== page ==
Media Arts Collaborative Charter School (Albuquerque): What we propose is a device that can be attached to the back of your washing machine that will direct the grey water from your washing machine straight to your garden. This device consists of a three-way valve that lets you choose whether or not you want to divert your grey water for that load or not.
Mayfield High School (Las Cruces): Our team’s solution to the problem at hand is with the creation of an autonomous solar panel that follows the sun throughout the day to maximize solar consumption compared to a stationary solar panel.
Mandela International Magnet School (Santa Fe): The prototype design takes in contaminated wastewater transported from a mining plant or other toxic wastewater source and uses Helianthus annuus (commonly known as the sunflower) as the primary agent in the process of rhizofiltration to remove toxins from the wastewater. The detoxified water is then sent to a secondary greenhouse which contains a hydroponic system which uses that water to grow crops efficiently with low environmental impact.
Miyamura High School (Gallup): Together we all worked on making a water system for a tiny home. It can hold up to 60 gallons of water that can be use throughout the house. The gray water is used for a garden and the black water is disposed of.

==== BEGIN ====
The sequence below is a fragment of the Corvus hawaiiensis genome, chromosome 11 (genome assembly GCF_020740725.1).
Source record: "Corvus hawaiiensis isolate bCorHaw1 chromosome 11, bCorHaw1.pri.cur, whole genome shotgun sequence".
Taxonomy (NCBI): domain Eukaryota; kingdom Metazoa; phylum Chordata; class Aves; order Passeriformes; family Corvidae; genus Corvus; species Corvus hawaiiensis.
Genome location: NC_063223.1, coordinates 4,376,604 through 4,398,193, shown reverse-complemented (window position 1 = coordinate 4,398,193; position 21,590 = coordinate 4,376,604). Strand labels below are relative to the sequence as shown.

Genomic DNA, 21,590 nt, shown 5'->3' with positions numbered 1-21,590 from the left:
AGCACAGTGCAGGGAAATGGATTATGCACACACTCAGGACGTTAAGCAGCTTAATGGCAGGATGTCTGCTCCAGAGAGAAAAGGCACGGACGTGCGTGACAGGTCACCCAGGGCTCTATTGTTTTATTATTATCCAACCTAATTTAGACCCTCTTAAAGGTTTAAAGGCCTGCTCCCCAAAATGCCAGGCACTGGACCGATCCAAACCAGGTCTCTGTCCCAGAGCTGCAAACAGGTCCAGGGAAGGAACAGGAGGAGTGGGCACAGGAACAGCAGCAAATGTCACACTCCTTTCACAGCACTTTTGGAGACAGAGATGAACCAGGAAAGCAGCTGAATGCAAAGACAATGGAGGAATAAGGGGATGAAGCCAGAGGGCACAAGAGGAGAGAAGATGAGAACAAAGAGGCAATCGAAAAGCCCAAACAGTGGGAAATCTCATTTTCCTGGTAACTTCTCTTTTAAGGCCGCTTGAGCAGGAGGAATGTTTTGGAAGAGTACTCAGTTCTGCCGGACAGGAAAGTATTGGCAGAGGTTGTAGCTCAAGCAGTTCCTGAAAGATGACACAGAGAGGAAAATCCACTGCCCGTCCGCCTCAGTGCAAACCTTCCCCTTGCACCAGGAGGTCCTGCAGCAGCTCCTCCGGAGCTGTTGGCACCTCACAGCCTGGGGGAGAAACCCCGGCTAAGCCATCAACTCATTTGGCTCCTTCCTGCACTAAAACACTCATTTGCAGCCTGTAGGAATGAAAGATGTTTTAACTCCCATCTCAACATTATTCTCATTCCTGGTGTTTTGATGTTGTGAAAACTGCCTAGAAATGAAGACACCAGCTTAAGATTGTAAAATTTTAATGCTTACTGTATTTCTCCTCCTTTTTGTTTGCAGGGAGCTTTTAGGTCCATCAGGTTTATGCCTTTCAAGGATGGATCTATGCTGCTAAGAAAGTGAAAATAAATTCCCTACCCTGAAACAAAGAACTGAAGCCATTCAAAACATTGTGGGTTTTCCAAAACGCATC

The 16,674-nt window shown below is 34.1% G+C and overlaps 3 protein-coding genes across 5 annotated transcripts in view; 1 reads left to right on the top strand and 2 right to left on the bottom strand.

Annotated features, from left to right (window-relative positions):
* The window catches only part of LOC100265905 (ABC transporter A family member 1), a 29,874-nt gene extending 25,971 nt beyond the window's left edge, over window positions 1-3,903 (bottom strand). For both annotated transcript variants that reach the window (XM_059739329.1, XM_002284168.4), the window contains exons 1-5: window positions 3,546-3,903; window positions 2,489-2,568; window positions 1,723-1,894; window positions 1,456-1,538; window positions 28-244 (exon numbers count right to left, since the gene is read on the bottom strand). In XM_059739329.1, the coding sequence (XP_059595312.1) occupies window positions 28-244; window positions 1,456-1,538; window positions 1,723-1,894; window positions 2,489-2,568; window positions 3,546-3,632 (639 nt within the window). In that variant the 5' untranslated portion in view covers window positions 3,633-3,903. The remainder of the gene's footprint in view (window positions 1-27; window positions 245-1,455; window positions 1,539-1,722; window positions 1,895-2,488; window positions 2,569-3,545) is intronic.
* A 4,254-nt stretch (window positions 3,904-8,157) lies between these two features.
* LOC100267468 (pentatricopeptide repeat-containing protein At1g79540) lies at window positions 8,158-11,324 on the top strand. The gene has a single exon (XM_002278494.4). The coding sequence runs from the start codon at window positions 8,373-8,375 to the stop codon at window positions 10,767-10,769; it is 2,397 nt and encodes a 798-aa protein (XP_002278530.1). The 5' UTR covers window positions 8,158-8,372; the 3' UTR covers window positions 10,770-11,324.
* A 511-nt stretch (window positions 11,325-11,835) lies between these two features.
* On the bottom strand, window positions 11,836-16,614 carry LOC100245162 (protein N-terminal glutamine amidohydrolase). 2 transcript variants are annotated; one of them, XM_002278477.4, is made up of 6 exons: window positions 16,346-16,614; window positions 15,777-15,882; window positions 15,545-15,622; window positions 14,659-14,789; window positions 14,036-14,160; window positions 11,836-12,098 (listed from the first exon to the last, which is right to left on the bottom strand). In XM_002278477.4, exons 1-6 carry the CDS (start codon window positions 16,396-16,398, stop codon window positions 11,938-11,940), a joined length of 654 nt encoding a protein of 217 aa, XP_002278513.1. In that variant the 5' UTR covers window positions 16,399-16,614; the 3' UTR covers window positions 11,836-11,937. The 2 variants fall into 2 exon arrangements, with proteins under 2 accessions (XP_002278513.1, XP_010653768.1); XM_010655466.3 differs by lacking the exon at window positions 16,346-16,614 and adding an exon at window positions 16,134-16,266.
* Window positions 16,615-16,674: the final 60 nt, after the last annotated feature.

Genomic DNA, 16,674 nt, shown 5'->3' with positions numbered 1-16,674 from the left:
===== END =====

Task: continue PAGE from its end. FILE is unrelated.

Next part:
Monte Del Sol Charter School (Santa Fe): In order to transition away from fossil fuels and into this type of energy, the Monte del Sol STEM Dragons created four prototype biodigesters for our school. A biodigester is a container that biologically digests organic material and gives off biogas to be used as an energy source.
NM Military Institute (Roswell): We decided to create a hand sanitizer with several natural resources from the State of New Mexico without the use of any harmful chemical substances. From our lengthy research process, we discovered that we could use pecan shells and prickly pear cactus extract to make a hand sanitizer that acts as a prophylactic solution against pathogenic organisms.
Oak Grove Classical Academy (Albuquerque): The solution we propose is to take advantage of the extreme heat produced by fire to adapt thermoelectric cooling technology to generate electricity by utilizing the Seebeck effect. To accomplish this, we constructed a thermoelectric generator that pulls heat from candles and generates 1.5 volts of electricity.
Pecos Connections Academy (Carlsbad): We made Enlighten, which is an intelligent and effective tool for firefighters to comprehensively understand the situation before arriving on the scene, as well as giving other critical information that relates to the structure and occupants.